Apple’s HomePod wireless speaker could gain a host of additional capabilities in the future, including 3D hand gestures, the Face ID facial recognition system and much more.
Those features were mentioned in Apple’s recently published patent application, titled “Electronic device with sensors and display devices,” discovered yesterday by MacRumors.
Face ID + HomePod
Though not mentioning HomePod by its name, the document does suggest that a tabletop-like device with built-in speakers could use a Face ID-like infrared camera system for reliable depth perception and facial recognition.
HomePod could identify users in the vicinity of the speaker using ‘facial recognition,’ and measure the distance of users to the speaker. This could allow for biometric authentication of Personal Requests, multiple user profiles and more on a future HomePod.
Apple supplier Inventec’s President David Ho said in November 2017 that he could easily see future smart speakers that sport built-in facial and image recognition in order “to make people’s lives more convenient and to make the product easier to use.”
The statement prompted Jeff Pu, an analyst at Yuanta Investment Consulting, to predict the launch of a Face ID-enabled HomePod in 2019.
I don’t think the current HomePod will receive Face ID. According to Apple pundit John Gruber, the company is actually losing money on HomePod hardware. Instead, Face ID and 3D hand gestures might power a brand-new, higher-priced HomePod model that could be positioned as a premium wireless speaker for the connected home.
3D hand gestures
The invention also describes 3D gestures like focus gestures and unlock gestures.
A focus gesture would enable the user to take control of a future HomePod’s non-tactile 3D user interface. An unlock gesture would engage a locked non-tactile 3D user interface, which in some embodiments conveys visual feedback to the user performing these gestures.
According to another embodiment, a set of LED lights woven into HomePod’s fabric could provide visual feedback for the hand gestures or optionally display alphanumeric characters that change depending on time of day.
Examples of unlock gestures cited in the patent application include:
- An up gesture (raising your hand at a specified distance)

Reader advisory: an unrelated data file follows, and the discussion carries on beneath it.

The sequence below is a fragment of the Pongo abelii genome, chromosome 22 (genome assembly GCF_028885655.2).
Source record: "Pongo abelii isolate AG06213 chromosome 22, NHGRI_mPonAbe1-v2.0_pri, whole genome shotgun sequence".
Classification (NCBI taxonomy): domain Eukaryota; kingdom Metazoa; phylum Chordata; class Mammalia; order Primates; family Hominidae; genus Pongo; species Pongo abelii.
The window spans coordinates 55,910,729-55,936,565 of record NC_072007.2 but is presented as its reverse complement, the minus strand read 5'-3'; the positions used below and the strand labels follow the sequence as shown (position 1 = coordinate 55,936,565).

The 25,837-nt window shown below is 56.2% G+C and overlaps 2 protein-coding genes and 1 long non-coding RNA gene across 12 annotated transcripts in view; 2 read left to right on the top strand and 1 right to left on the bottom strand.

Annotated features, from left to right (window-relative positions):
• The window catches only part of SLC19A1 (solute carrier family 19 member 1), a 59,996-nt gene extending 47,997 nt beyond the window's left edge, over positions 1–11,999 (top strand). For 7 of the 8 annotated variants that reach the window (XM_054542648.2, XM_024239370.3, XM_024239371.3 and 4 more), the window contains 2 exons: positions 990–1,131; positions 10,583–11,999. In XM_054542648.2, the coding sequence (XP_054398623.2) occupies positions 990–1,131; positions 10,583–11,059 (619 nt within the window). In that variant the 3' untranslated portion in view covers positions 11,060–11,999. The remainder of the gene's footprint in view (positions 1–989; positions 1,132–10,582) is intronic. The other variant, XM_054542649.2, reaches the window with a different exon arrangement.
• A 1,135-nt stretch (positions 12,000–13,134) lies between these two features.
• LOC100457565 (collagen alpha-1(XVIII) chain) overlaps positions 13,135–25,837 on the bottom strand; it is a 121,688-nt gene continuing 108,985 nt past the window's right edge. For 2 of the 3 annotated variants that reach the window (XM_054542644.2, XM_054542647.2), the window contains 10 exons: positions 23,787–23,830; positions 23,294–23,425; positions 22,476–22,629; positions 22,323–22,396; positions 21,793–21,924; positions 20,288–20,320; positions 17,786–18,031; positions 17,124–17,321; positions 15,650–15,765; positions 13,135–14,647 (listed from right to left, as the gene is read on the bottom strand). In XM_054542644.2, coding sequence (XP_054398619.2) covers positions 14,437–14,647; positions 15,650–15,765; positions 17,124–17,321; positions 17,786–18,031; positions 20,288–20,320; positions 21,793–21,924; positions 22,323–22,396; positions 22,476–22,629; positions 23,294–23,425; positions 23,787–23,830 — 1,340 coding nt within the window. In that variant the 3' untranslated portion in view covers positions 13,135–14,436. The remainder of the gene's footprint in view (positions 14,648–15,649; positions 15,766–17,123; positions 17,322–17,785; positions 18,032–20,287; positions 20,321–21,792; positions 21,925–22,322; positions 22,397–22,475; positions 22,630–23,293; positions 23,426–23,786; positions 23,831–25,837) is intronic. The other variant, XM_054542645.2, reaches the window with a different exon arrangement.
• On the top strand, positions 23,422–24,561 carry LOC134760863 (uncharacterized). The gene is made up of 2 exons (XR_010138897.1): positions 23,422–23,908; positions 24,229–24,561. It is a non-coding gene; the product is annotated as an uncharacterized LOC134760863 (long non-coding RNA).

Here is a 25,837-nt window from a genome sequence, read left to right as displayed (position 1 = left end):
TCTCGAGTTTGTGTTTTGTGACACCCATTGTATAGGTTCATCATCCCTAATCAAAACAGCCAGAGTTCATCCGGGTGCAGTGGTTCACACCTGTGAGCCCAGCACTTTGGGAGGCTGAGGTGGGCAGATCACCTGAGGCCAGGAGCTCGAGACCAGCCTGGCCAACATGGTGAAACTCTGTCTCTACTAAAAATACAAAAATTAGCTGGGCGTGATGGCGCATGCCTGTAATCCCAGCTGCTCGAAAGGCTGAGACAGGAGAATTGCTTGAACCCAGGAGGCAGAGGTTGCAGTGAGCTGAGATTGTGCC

- A sequence of two sequential wave gestures
- A sequence of two sequential push gestures
Face ID and the TrueDepth camera use some of the motion technologies from Israeli startup PrimeSense that Apple snapped up in November 2013 for a reported $345 million, meaning this technology could be used to power 3D hand gestures in a future HomePod.
Curiously, engineers on the PrimeSense team in November 2017 were awarded a patent for Mac hand gestures like “push”, “wave” and “up”. Similar to today’s patent application, the Mac filing refers to those types of gestures as “focus gestures”.
MacRumors described other potential improvements for a future HomePod speaker:
The exhaustive patent describes many other potential features for a future HomePod, such as ambient light sensing, displaying a sunshine icon if sunny weather is forecast, displaying the logo of a sports team that wins a game, heart rate sensing, and much more.
Heart rate sensing would presumably use a similar technology like Apple Watch and could work by resting your finger on the top of the device.
One quirky feature mentioned is an emoji-based avatar that would adapt to a user’s mood or actions. If the user is sad, for example, the emoji may reflect sadness. Or, if a user asks the HomePod for information on purchasing a birthday gift, the speaker may display a happy emoji to present results.
Please no. This sounds like Microsoft’s Clippy.
There are no guarantees that any solutions outlined in an Apple patent applications will make it into real products—like its competitors, Apple files numerous patents on a weekly basis.
In other words, this could all very well amount to nothing.
On the other hand, Apple’s own supplier hinting that smart speaker vendors are working on facial recognition and other advanced features serves as a strong indication that a Face ID-enabled HomePod might be already cooking in Jony Ive’s kitchen.
What do you think?